British Social Hierarchy

The social structure of Britain has been highly influenced by the concept of classes. The class system is prevalent in the society of the United Kingdom in the 21st century too. The different classes were formed depending on various factors such as education levels, income and the type of occupation.

As per the norms of the Parliament of the United Kingdom, there were basically two social classes. One was called as the House of Lords, comprising of the hereditary upper class and another one was the House of Commons, representing everyone else in the British social hierarchy.

In this particular journal, we will first discuss the social system of former Britain and then the social system that is prevalent today in  modern Britain.

British Social Hierarchy
British Social Hierarchy

The hierarchy that was prevalent at the time of formation of Great Britain is as follows:

  • Royal
  • Peer or Nobles
  • Baronet
  • Knight
  • Gentry
  • Yeomen
  • Tradesmen
  • Cottagers

Royal: This class belonged to the royal family and was the highest rank. The members were king, queen, prince, princess and close relatives of the royal family.

Peer/Nobles: They belonged to the House of Lords and played a vital role in court. They owned a large number of assets.

Baronet: This rank was above the knights. These were also among the aristocratic people in the scoeity who enjoyed a large number of social privileges.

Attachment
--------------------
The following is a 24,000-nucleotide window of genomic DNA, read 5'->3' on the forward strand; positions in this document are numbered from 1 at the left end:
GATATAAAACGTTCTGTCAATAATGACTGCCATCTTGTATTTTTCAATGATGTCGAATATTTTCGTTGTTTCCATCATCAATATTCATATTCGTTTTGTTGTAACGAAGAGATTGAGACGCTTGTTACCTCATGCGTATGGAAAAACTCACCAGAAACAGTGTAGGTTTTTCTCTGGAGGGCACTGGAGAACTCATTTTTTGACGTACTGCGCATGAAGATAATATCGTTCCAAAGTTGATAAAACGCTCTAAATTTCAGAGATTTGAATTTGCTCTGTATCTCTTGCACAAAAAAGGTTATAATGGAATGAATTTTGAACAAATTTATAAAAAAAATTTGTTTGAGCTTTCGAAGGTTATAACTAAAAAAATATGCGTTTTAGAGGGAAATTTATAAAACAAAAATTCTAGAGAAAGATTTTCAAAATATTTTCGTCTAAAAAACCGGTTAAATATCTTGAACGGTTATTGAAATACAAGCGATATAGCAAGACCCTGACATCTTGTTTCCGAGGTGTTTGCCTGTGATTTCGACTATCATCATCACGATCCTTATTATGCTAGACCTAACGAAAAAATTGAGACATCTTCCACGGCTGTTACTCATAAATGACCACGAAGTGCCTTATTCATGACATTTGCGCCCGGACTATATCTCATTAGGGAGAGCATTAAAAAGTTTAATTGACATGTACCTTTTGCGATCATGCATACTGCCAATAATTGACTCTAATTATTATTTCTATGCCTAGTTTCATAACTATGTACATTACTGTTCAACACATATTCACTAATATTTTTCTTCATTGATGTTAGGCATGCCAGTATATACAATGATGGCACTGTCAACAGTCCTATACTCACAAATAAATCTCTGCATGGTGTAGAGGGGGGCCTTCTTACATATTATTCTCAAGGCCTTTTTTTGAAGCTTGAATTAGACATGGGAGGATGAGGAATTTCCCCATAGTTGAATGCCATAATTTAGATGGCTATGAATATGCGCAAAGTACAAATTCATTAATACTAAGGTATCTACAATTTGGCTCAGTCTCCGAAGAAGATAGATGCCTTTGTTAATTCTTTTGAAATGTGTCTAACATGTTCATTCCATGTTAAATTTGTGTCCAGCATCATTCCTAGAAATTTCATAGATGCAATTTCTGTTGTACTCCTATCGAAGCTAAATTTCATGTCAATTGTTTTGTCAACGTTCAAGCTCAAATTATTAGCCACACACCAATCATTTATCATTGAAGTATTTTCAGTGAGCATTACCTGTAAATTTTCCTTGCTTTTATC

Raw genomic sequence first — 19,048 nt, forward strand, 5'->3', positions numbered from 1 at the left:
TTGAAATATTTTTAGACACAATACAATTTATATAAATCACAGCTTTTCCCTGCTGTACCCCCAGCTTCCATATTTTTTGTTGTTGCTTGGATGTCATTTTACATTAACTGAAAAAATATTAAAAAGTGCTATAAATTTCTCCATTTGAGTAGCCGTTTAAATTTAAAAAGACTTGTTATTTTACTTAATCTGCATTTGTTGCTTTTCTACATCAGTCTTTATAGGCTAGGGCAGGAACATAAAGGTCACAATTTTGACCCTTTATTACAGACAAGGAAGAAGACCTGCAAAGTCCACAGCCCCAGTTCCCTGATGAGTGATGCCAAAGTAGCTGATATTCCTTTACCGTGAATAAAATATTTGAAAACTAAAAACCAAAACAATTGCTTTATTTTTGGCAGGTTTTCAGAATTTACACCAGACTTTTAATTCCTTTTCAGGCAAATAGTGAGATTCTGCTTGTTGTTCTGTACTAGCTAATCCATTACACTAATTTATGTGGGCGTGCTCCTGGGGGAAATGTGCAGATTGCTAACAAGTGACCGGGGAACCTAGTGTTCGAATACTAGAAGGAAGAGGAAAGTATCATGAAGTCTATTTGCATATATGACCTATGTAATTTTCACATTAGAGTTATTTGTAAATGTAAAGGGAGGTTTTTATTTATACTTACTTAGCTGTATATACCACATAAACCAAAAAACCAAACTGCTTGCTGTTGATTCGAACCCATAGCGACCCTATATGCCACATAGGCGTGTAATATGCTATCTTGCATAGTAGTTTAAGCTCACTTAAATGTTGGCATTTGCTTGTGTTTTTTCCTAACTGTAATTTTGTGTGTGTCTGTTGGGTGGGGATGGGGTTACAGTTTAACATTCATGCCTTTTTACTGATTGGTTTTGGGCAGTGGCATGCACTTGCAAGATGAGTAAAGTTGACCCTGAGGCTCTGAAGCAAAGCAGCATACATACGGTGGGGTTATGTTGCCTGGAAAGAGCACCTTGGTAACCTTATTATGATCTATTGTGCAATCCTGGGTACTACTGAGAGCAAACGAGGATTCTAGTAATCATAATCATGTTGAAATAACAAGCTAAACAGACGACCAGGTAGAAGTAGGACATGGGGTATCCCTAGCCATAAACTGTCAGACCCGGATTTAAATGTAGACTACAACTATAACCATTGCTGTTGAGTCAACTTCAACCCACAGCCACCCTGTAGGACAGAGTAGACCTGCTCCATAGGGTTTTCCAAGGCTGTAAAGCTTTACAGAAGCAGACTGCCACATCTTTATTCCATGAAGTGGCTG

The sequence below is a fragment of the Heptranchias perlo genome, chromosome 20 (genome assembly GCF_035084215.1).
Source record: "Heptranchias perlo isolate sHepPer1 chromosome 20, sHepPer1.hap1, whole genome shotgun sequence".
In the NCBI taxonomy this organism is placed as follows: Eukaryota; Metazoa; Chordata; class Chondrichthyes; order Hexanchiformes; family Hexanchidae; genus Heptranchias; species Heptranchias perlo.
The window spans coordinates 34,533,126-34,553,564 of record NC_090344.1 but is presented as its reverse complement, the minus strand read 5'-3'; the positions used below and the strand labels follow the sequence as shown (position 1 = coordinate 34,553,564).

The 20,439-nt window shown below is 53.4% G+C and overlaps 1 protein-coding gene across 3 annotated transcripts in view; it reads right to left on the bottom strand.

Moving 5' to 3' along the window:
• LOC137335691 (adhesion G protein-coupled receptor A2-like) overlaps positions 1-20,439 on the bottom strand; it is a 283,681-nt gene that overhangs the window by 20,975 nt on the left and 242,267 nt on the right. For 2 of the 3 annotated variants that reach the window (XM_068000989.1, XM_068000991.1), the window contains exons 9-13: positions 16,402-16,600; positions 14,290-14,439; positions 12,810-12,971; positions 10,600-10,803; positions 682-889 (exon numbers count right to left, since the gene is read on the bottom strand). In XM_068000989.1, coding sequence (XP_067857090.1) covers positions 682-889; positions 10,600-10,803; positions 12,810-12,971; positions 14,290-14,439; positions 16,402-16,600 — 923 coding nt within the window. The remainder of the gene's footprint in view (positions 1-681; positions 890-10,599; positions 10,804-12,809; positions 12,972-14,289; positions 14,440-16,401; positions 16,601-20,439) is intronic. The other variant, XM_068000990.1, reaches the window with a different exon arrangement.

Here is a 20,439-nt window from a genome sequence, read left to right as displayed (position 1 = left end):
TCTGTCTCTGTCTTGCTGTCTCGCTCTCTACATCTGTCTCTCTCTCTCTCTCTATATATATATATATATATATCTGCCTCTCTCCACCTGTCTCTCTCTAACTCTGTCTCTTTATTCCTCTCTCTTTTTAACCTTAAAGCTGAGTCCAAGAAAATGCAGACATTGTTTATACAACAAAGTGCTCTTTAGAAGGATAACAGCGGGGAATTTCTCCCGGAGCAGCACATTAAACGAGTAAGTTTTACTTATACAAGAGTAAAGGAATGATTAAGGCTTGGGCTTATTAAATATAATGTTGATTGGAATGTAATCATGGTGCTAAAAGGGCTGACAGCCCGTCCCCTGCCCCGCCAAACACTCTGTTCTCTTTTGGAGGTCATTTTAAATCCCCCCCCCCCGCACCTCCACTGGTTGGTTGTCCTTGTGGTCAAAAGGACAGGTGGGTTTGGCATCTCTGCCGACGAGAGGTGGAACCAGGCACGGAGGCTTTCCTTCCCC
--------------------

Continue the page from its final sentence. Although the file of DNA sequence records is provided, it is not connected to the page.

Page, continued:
Knight: The job roles of the knights were different depending upon the varying time periods of the past. During the medieval times, the knights acted as common soldiers. In the seventeenth century, the knights acted in various military roles. They organized the military forces and judicial authorities.

Gentry: The members of this class were well educated and were associated with law, politics ad educational fields. These used to work in government and educational institutions.

Yeoman: This class included small farmers, who had a reasonable amount of land with them.

Tradesmen: These individuals had little land with them.

Cottagers: These were the lowest classes in the former British social hierarchy. They generally worked for others for a substantial amount of wage.

Now, coming into the 21st century, here are the social classes that are prevalent today.

  • Upper class
  • Upper middle class
  • Middle middle class
  • Lower middle class
  • Working class

Upper class

The upper class consists of peerage, gentry and hereditary landowners.

Upper middle class

This particular class consists of people with higher education and income levels. In some cases, the individuals of the upper middle classes have their ancestors belonging to the upper classes. The individuals of the upper middle classes get their education at the prestigious private schools and public schools.

Middle middle class

The individuals of this class are associated with the jobs as social workers, IT workers, engineers, bankers, teachers, architects etc. They are actively engaged in the political and social works.

Lower middle class

The lower class is comprised of the white collar workers. They are employed in the less skilled services in comparison to the upper middle classes.

Working class

This is the lowest class of the British social hierarchy. They are not being able to take optimum education and are associated with unskilled professions.